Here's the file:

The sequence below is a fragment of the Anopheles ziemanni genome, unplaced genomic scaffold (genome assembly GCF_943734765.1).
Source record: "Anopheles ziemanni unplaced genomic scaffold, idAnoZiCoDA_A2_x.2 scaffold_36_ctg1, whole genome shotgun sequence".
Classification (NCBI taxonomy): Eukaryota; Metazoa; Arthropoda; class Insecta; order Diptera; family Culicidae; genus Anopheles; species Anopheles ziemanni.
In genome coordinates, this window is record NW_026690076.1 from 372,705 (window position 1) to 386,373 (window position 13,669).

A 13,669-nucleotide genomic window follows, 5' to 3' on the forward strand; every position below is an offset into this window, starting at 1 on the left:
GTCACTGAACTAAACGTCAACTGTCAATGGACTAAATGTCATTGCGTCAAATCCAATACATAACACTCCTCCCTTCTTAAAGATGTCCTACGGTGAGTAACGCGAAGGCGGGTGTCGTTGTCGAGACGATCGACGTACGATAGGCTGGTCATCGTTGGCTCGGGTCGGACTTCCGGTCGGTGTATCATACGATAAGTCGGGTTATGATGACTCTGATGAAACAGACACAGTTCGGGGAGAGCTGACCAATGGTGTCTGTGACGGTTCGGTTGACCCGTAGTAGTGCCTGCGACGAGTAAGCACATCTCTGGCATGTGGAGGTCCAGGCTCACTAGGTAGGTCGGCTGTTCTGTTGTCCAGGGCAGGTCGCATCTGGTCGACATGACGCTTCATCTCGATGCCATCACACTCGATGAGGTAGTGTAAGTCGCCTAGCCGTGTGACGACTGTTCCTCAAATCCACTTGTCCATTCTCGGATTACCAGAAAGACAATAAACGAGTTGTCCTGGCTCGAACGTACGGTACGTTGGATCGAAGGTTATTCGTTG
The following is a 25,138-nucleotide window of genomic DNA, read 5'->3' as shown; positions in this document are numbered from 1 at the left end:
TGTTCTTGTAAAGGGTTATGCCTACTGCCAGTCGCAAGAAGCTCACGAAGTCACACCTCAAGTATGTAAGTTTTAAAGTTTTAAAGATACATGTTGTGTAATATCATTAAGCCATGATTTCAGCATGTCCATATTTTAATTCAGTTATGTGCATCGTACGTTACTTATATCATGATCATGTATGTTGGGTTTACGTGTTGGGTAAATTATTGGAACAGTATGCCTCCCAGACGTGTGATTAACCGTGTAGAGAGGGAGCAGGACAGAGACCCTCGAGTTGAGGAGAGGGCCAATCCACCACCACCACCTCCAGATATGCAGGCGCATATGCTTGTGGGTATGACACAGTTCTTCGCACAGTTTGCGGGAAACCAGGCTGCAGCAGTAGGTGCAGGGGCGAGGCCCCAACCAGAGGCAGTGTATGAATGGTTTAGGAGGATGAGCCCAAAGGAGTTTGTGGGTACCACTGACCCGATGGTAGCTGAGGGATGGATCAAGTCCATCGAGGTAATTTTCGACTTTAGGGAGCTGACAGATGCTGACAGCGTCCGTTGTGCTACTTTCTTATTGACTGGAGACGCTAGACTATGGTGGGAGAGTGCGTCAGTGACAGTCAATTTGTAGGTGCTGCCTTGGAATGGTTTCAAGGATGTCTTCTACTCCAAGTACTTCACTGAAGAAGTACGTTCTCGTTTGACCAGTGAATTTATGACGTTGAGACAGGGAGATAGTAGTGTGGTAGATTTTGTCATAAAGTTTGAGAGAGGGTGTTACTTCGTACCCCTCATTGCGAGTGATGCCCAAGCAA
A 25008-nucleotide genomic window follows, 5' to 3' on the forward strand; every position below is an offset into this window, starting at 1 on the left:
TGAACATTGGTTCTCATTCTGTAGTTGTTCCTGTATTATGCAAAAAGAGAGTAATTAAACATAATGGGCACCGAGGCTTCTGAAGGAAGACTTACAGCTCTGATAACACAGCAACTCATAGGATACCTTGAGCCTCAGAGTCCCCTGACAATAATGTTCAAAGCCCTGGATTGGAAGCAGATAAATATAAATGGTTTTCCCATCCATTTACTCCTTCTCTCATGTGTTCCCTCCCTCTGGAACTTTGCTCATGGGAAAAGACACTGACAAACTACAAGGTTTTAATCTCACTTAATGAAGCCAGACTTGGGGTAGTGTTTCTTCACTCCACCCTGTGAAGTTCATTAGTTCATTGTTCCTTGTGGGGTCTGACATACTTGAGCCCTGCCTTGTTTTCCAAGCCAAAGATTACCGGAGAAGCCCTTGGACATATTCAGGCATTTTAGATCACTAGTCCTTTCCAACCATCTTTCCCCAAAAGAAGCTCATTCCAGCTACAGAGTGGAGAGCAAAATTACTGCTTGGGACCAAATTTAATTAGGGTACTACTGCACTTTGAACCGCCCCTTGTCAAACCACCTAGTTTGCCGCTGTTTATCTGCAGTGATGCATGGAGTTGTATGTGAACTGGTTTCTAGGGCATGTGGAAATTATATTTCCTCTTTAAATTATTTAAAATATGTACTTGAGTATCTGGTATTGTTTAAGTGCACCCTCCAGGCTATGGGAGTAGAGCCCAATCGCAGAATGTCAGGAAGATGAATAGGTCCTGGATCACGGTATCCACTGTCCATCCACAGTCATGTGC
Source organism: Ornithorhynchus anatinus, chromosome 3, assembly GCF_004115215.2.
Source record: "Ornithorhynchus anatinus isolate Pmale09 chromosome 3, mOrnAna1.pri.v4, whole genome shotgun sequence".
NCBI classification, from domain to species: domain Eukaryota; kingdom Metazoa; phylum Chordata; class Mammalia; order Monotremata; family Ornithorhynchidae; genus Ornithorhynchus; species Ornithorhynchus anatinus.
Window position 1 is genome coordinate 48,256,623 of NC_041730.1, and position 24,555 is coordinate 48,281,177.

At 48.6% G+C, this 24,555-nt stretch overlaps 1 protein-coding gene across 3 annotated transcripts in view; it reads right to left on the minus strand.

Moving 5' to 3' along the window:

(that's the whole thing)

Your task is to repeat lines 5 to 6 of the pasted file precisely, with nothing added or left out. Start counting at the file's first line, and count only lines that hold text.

A 13,669-nucleotide genomic window follows, 5' to 3' on the forward strand; every position below is an offset into this window, starting at 1 on the left:
GTCACTGAACTAAACGTCAACTGTCAATGGACTAAATGTCATTGCGTCAAATCCAATACATAACACTCCTCCCTTCTTAAAGATGTCCTACGGTGAGTAACGCGAAGGCGGGTGTCGTTGTCGAGACGATCGACGTACGATAGGCTGGTCATCGTTGGCTCGGGTCGGACTTCCGGTCGGTGTATCATACGATAAGTCGGGTTATGATGACTCTGATGAAACAGACACAGTTCGGGGAGAGCTGACCAATGGTGTCTGTGACGGTTCGGTTGACCCGTAGTAGTGCCTGCGACGAGTAAGCACATCTCTGGCATGTGGAGGTCCAGGCTCACTAGGTAGGTCGGCTGTTCTGTTGTCCAGGGCAGGTCGCATCTGGTCGACATGACGCTTCATCTCGATGCCATCACACTCGATGAGGTAGTGTAAGTCGCCTAGCCGTGTGACGACTGTTCCTCAAATCCACTTGTCCATTCTCGGATTACCAGAAAGACAATAAACGAGTTGTCCTGGCTCGAACGTACGGTACGTTGGATCGAAGGTTATTCGTTG